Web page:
Although a small exhibition, this is a nonetheless ambitious display in terms of its scope and variety of work, from about forty artists, from Scotland, the UK and overseas. Furthermore, the theme of connection (hence ‘threads’) works in a complexity of directions: the majority of works are by women, with something to express about their place in the world, their experiences, relationships, environment, country and culture.
It’s fitting, then, to include a series of free workshops on International Women’s Day (8th March), bringing some of the exhibiting artists together with other participants to learn, connect and share through discussion. I arrived at the gallery while a workshop with writing consultant Lesley Macniven was underway, and the friendly Lesley invited me to join the group; I spent the rest of the afternoon in an open, relaxed creative atmosphere with ten others. In line with the art on display, the emphasis was on our personal responses to the world, to art and poetry, to our own selves and to each other’s writing.
The art works (a wide-ranging mixture of painting, textile, drawing and other media) are all accompanied by a short piece of wording by each artist. Explanatory wording is often an interesting question: just how much information do we need to appreciate the work – should it speak for itself, or is it always illuminating to have the themes in and behind the piece explained? In every artwork here, the latter is very much the case, leading to a much richer experience when you understand each artist’s involvement in their work: this is a very personal exhibition.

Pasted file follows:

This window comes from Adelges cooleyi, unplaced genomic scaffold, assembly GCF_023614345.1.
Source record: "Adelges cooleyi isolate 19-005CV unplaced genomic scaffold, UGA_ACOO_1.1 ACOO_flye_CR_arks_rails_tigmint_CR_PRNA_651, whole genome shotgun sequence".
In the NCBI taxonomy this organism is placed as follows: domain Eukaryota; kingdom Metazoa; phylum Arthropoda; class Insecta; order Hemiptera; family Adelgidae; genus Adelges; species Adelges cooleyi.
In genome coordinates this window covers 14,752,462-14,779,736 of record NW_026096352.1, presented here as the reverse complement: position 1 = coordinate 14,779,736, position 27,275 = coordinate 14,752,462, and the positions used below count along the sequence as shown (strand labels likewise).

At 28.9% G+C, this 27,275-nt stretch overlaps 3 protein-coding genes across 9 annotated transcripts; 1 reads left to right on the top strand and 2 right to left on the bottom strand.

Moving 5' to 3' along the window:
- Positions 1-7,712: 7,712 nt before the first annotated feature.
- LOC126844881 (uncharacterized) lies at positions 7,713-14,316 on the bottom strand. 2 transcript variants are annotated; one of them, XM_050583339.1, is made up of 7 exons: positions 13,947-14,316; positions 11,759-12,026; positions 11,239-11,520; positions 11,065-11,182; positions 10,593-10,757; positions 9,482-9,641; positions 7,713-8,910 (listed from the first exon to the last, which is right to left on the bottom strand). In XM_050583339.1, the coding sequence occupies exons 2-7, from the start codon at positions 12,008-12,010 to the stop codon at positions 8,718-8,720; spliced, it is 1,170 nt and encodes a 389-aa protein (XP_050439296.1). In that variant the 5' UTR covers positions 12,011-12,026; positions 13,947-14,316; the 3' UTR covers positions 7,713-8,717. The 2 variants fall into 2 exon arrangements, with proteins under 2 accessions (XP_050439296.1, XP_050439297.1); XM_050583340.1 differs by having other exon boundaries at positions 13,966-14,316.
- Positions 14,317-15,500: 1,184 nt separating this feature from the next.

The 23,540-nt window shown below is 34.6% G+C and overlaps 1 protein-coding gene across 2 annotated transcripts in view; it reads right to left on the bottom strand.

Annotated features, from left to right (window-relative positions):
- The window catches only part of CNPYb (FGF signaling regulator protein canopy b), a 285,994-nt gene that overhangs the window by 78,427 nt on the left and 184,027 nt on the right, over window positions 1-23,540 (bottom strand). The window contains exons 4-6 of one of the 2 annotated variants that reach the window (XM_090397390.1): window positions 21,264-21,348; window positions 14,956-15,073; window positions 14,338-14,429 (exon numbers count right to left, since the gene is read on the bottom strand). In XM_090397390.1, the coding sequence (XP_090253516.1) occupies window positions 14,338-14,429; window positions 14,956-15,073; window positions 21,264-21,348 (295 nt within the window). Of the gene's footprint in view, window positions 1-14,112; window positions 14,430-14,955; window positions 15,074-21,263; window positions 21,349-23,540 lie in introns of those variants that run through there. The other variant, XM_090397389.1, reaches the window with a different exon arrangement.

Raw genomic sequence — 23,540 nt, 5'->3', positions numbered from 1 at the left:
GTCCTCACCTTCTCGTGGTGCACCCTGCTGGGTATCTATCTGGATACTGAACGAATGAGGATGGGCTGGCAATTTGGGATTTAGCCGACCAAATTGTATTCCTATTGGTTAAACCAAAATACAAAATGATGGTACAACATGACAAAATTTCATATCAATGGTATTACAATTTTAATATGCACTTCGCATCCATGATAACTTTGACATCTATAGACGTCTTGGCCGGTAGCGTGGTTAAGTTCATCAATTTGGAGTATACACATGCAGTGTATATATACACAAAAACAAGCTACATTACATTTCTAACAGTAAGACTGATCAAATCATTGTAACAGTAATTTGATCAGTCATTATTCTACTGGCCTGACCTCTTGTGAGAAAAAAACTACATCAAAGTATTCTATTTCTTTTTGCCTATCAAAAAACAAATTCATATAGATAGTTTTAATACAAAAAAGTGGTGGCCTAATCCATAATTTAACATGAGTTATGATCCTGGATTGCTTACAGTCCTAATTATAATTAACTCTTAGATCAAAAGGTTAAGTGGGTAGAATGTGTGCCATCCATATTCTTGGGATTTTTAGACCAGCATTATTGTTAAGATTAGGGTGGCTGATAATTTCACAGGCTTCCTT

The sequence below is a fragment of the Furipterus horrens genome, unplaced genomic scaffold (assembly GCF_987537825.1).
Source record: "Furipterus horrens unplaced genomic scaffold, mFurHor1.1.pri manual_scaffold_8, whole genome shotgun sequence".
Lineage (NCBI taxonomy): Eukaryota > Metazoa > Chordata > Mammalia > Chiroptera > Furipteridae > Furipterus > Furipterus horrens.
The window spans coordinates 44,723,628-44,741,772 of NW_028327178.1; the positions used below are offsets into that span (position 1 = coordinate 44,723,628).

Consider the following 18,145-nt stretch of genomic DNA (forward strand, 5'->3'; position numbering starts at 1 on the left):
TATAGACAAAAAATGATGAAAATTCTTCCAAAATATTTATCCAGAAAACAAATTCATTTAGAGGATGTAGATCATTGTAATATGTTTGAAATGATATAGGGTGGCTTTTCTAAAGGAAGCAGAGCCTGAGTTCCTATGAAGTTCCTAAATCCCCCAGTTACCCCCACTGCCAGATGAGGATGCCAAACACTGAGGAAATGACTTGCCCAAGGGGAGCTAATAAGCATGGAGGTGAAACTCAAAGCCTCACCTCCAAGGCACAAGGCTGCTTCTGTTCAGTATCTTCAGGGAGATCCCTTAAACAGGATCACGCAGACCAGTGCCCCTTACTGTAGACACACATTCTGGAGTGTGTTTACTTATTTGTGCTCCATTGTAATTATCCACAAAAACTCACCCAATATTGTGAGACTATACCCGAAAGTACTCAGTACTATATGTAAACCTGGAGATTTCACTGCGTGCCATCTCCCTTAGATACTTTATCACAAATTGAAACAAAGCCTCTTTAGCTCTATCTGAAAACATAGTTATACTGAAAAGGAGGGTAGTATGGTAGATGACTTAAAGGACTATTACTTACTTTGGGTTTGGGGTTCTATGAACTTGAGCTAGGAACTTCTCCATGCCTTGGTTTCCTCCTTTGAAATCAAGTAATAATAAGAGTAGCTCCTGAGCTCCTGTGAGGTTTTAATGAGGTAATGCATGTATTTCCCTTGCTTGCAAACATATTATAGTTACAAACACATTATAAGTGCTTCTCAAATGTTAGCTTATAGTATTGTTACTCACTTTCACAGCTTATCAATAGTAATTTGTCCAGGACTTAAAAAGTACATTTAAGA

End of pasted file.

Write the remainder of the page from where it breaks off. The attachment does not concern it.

In many cases, the ‘threads’ that we are encouraged to find at first seem only visible as a physical component of the works for instance in Laura T James’ When My Thoughts Turn to Thread, Caroline Millar’s Tatters, and Kasia Osga’s Mirror Image. Other works use thread representationally such as Shân Monteith-Mann’s Closed Island Kelp, whose strands of sea kelp represent life’s twists and turns. But, as we take in piece after piece, a more collective aspect becomes clear, unifying themes emerge, and the idea of thread as a connection takes shape – between the artists’ personal worlds, the world you bring along as a viewer, and the wider world.
Some works bring both literal threads and threads of life-experience together skilfully, for example Morag Young’s Fortitude, which conveys in mixed media (including fabric) the richness of her cultural background of fishing and crofting. Denis Houlihan’s Hera evokes the theme of persisting gender inequality by drawing on mythology with a dense painterly power, and Nicola Weir’s work is her response to ancient botanic wisdom, with real flowers and their properties annotated; Mary Rouncefield’s Campaign Boots displays logos and artwork from political campaigns in which women have participated. The works on display are so varied that it is more the underlying themes that connect them, rather than any common aesthetic, and an additional connection is made when we identify with these themes.
Several months in the making, the exhibition is an eclectic and rich assembly of highly expressive, personal works that, by giving much up to us, make us leave feeling nurtured and supported. Put together by the collective The Artists’ Pool, it runs until 16th March, with support going to Dravet Syndrome UK.